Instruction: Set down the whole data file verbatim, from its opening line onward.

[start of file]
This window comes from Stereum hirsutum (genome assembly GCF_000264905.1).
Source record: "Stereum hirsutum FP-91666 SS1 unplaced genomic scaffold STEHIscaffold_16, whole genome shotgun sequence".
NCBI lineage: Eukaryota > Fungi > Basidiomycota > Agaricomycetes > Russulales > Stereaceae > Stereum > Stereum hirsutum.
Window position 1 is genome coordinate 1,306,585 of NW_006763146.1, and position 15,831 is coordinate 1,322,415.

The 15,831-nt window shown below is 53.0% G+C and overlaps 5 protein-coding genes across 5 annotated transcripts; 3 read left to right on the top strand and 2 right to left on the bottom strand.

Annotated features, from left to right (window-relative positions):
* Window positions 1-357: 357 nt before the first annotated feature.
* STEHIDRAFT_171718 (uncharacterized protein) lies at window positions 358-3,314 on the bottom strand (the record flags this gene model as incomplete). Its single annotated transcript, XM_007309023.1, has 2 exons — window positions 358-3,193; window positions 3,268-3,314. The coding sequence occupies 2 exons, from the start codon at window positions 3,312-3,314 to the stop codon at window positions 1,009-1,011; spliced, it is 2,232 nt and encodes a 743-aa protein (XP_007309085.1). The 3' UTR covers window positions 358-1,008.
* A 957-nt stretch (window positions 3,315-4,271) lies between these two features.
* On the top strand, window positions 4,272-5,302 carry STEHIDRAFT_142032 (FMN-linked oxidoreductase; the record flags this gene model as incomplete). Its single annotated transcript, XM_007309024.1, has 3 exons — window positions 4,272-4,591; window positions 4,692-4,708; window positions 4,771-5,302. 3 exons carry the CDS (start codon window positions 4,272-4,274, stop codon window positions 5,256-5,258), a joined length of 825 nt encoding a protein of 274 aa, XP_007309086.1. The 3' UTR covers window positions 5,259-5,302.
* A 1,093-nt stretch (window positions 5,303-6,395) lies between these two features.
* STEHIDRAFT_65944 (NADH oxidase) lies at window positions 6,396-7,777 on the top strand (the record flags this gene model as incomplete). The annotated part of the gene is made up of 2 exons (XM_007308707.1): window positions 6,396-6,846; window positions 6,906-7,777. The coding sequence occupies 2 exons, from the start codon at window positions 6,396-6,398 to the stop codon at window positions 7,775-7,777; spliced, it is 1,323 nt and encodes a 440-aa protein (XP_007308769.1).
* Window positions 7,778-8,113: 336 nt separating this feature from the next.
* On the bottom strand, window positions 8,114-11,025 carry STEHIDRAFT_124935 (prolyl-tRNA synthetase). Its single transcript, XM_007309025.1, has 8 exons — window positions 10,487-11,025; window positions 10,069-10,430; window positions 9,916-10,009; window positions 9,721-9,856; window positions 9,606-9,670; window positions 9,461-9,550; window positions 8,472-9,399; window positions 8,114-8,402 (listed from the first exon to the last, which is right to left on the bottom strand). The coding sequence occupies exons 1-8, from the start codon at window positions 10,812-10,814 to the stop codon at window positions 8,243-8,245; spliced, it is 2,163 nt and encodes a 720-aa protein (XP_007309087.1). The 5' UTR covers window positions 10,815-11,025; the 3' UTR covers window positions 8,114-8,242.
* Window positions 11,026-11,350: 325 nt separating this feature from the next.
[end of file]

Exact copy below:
This window comes from Stereum hirsutum (genome assembly GCF_000264905.1).
Source record: "Stereum hirsutum FP-91666 SS1 unplaced genomic scaffold STEHIscaffold_16, whole genome shotgun sequence".
NCBI lineage: Eukaryota > Fungi > Basidiomycota > Agaricomycetes > Russulales > Stereaceae > Stereum > Stereum hirsutum.
Window position 1 is genome coordinate 1,306,585 of NW_006763146.1, and position 15,831 is coordinate 1,322,415.

The 15,831-nt window shown below is 53.0% G+C and overlaps 5 protein-coding genes across 5 annotated transcripts; 3 read left to right on the top strand and 2 right to left on the bottom strand.

Annotated features, from left to right (window-relative positions):
* Window positions 1-357: 357 nt before the first annotated feature.
* STEHIDRAFT_171718 (uncharacterized protein) lies at window positions 358-3,314 on the bottom strand (the record flags this gene model as incomplete). Its single annotated transcript, XM_007309023.1, has 2 exons — window positions 358-3,193; window positions 3,268-3,314. The coding sequence occupies 2 exons, from the start codon at window positions 3,312-3,314 to the stop codon at window positions 1,009-1,011; spliced, it is 2,232 nt and encodes a 743-aa protein (XP_007309085.1). The 3' UTR covers window positions 358-1,008.
* A 957-nt stretch (window positions 3,315-4,271) lies between these two features.
* On the top strand, window positions 4,272-5,302 carry STEHIDRAFT_142032 (FMN-linked oxidoreductase; the record flags this gene model as incomplete). Its single annotated transcript, XM_007309024.1, has 3 exons — window positions 4,272-4,591; window positions 4,692-4,708; window positions 4,771-5,302. 3 exons carry the CDS (start codon window positions 4,272-4,274, stop codon window positions 5,256-5,258), a joined length of 825 nt encoding a protein of 274 aa, XP_007309086.1. The 3' UTR covers window positions 5,259-5,302.
* A 1,093-nt stretch (window positions 5,303-6,395) lies between these two features.
* STEHIDRAFT_65944 (NADH oxidase) lies at window positions 6,396-7,777 on the top strand (the record flags this gene model as incomplete). The annotated part of the gene is made up of 2 exons (XM_007308707.1): window positions 6,396-6,846; window positions 6,906-7,777. The coding sequence occupies 2 exons, from the start codon at window positions 6,396-6,398 to the stop codon at window positions 7,775-7,777; spliced, it is 1,323 nt and encodes a 440-aa protein (XP_007308769.1).
* Window positions 7,778-8,113: 336 nt separating this feature from the next.
* On the bottom strand, window positions 8,114-11,025 carry STEHIDRAFT_124935 (prolyl-tRNA synthetase). Its single transcript, XM_007309025.1, has 8 exons — window positions 10,487-11,025; window positions 10,069-10,430; window positions 9,916-10,009; window positions 9,721-9,856; window positions 9,606-9,670; window positions 9,461-9,550; window positions 8,472-9,399; window positions 8,114-8,402 (listed from the first exon to the last, which is right to left on the bottom strand). The coding sequence occupies exons 1-8, from the start codon at window positions 10,812-10,814 to the stop codon at window positions 8,243-8,245; spliced, it is 2,163 nt and encodes a 720-aa protein (XP_007309087.1). The 5' UTR covers window positions 10,815-11,025; the 3' UTR covers window positions 8,114-8,242.
* Window positions 11,026-11,350: 325 nt separating this feature from the next.